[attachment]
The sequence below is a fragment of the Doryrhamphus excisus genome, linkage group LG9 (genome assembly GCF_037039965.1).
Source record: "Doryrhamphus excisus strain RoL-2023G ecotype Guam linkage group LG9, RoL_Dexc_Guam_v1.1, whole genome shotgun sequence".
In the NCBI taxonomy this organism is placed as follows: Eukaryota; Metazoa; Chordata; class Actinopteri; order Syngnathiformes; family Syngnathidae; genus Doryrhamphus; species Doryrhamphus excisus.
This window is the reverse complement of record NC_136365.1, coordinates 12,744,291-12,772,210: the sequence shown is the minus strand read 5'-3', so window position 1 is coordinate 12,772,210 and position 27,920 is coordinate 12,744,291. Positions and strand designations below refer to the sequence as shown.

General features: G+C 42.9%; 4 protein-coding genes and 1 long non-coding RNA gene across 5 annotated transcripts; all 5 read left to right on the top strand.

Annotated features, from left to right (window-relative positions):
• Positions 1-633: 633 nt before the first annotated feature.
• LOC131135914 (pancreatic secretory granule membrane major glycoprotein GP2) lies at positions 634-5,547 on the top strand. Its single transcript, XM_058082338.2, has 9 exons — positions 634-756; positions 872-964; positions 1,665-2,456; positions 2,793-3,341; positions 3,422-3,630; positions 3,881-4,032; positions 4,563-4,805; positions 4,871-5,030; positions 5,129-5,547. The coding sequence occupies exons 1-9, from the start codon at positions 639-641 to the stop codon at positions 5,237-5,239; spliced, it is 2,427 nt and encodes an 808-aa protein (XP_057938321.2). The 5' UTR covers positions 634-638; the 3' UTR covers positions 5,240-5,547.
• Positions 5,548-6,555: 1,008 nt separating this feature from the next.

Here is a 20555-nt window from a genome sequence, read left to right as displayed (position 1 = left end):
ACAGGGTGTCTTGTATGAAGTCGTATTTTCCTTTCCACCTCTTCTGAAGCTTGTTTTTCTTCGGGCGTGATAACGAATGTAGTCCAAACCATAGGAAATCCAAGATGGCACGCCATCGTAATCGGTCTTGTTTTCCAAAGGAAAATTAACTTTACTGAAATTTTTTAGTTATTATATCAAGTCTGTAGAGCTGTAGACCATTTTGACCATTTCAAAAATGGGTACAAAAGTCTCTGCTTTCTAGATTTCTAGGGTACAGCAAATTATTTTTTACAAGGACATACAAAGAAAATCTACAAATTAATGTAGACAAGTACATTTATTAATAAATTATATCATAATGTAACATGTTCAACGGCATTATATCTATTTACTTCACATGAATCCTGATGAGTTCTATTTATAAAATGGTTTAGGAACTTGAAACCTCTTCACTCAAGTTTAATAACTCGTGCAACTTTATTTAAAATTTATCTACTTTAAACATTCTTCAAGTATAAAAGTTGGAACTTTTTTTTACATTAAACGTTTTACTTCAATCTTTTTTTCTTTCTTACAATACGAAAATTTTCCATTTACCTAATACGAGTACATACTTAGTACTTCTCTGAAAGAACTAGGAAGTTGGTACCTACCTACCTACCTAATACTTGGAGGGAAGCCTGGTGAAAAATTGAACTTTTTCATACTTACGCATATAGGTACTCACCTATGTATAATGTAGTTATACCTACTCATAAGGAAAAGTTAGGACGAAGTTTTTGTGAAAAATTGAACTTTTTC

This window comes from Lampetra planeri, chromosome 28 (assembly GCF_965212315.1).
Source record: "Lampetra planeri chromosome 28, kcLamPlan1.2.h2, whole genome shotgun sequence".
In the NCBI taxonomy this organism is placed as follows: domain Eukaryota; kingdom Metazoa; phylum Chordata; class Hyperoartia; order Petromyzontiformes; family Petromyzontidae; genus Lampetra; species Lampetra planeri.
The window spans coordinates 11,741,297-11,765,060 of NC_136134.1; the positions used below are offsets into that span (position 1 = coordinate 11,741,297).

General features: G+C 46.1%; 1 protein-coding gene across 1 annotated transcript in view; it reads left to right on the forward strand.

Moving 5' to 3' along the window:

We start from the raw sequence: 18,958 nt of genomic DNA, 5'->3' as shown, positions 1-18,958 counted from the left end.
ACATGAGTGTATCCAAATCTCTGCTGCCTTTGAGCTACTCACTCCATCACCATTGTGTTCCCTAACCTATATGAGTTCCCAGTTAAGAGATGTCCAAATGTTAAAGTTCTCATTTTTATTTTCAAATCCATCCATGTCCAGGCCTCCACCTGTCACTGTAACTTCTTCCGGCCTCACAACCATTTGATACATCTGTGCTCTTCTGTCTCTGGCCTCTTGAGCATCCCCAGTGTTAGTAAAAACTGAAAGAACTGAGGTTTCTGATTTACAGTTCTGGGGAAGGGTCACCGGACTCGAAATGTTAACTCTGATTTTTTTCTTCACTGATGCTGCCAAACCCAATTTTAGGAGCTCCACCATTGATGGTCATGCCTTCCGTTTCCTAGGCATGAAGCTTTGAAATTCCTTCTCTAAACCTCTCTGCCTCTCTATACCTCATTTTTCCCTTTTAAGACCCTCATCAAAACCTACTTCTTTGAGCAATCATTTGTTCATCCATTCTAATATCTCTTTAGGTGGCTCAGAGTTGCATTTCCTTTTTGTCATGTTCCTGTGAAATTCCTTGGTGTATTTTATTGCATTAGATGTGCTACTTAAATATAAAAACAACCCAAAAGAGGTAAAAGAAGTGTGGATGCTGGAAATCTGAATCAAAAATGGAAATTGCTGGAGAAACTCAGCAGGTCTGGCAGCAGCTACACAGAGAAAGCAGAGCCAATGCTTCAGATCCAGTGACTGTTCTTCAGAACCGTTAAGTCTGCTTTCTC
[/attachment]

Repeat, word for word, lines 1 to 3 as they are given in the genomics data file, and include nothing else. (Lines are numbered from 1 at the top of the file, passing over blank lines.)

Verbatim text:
The sequence below is a fragment of the Doryrhamphus excisus genome, linkage group LG9 (genome assembly GCF_037039965.1).
Source record: "Doryrhamphus excisus strain RoL-2023G ecotype Guam linkage group LG9, RoL_Dexc_Guam_v1.1, whole genome shotgun sequence".
In the NCBI taxonomy this organism is placed as follows: Eukaryota; Metazoa; Chordata; class Actinopteri; order Syngnathiformes; family Syngnathidae; genus Doryrhamphus; species Doryrhamphus excisus.